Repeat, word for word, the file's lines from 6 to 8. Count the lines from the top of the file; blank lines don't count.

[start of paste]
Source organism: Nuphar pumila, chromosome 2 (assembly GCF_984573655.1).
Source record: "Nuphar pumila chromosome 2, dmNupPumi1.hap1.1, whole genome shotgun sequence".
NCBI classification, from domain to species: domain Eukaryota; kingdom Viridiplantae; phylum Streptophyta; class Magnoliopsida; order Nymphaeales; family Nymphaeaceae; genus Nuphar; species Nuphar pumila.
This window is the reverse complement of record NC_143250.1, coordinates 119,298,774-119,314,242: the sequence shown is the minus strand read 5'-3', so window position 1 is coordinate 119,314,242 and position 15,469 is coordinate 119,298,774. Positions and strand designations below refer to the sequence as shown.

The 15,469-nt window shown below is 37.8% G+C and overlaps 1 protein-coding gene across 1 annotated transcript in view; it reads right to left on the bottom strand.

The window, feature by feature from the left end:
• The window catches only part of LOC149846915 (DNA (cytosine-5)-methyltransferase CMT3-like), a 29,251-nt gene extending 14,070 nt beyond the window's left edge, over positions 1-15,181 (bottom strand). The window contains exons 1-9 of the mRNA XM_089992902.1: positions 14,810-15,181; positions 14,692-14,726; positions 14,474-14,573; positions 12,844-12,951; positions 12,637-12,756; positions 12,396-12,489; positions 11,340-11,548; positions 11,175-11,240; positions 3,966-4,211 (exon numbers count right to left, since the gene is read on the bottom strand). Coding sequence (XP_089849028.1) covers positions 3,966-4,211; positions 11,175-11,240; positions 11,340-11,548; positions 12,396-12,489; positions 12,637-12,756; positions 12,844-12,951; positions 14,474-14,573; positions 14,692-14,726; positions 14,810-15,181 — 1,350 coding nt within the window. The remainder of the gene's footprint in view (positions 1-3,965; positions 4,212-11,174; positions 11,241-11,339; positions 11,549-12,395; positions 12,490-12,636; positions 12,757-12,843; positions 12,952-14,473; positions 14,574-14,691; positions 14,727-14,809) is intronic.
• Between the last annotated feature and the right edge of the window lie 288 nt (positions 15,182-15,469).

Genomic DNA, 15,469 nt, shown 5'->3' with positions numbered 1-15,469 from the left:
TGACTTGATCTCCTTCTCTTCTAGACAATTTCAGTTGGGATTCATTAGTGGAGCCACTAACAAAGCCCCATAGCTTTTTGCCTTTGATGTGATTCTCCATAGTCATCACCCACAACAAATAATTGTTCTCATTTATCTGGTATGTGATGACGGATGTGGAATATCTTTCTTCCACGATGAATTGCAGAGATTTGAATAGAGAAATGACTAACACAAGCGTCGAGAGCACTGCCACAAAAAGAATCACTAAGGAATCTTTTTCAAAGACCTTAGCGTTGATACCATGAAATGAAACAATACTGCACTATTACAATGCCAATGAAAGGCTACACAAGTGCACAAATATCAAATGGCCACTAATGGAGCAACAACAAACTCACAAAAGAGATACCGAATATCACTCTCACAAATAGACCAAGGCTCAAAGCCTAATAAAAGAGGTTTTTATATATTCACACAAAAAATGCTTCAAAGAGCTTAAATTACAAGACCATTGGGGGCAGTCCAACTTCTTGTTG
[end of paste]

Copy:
The window, feature by feature from the left end:
• The window catches only part of LOC149846915 (DNA (cytosine-5)-methyltransferase CMT3-like), a 29,251-nt gene extending 14,070 nt beyond the window's left edge, over positions 1-15,181 (bottom strand). The window contains exons 1-9 of the mRNA XM_089992902.1: positions 14,810-15,181; positions 14,692-14,726; positions 14,474-14,573; positions 12,844-12,951; positions 12,637-12,756; positions 12,396-12,489; positions 11,340-11,548; positions 11,175-11,240; positions 3,966-4,211 (exon numbers count right to left, since the gene is read on the bottom strand). Coding sequence (XP_089849028.1) covers positions 3,966-4,211; positions 11,175-11,240; positions 11,340-11,548; positions 12,396-12,489; positions 12,637-12,756; positions 12,844-12,951; positions 14,474-14,573; positions 14,692-14,726; positions 14,810-15,181 — 1,350 coding nt within the window. The remainder of the gene's footprint in view (positions 1-3,965; positions 4,212-11,174; positions 11,241-11,339; positions 11,549-12,395; positions 12,490-12,636; positions 12,757-12,843; positions 12,952-14,473; positions 14,574-14,691; positions 14,727-14,809) is intronic.
• Between the last annotated feature and the right edge of the window lie 288 nt (positions 15,182-15,469).